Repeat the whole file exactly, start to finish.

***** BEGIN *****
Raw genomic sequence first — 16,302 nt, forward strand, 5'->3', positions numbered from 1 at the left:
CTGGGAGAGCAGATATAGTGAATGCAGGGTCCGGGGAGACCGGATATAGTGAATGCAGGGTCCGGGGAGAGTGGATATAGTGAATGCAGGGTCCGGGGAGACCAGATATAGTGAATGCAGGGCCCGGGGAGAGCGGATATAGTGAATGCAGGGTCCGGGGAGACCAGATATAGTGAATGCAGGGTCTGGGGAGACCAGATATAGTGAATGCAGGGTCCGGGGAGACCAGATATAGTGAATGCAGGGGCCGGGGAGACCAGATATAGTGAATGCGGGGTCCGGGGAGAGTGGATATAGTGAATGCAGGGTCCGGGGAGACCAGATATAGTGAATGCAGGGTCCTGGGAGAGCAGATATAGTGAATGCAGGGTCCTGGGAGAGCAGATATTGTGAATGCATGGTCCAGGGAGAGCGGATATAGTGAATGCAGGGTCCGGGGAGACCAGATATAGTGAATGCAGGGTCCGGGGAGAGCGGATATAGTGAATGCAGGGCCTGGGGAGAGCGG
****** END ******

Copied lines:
Raw genomic sequence first — 16,302 nt, forward strand, 5'->3', positions numbered from 1 at the left:
CTGGGAGAGCAGATATAGTGAATGCAGGGTCCGGGGAGACCGGATATAGTGAATGCAGGGTCCGGGGAGAGTGGATATAGTGAATGCAGGGTCCGGGGAGACCAGATATAGTGAATGCAGGGCCCGGGGAGAGCGGATATAGTGAATGCAGGGTCCGGGGAGACCAGATATAGTGAATGCAGGGTCTGGGGAGACCAGATATAGTGAATGCAGGGTCCGGGGAGACCAGATATAGTGAATGCAGGGGCCGGGGAGACCAGATATAGTGAATGCGGGGTCCGGGGAGAGTGGATATAGTGAATGCAGGGTCCGGGGAGACCAGATATAGTGAATGCAGGGTCCTGGGAGAGCAGATATAGTGAATGCAGGGTCCTGGGAGAGCAGATATTGTGAATGCATGGTCCAGGGAGAGCGGATATAGTGAATGCAGGGTCCGGGGAGACCAGATATAGTGAATGCAGGGTCCGGGGAGAGCGGATATAGTGAATGCAGGGCCTGGGGAGAGCGG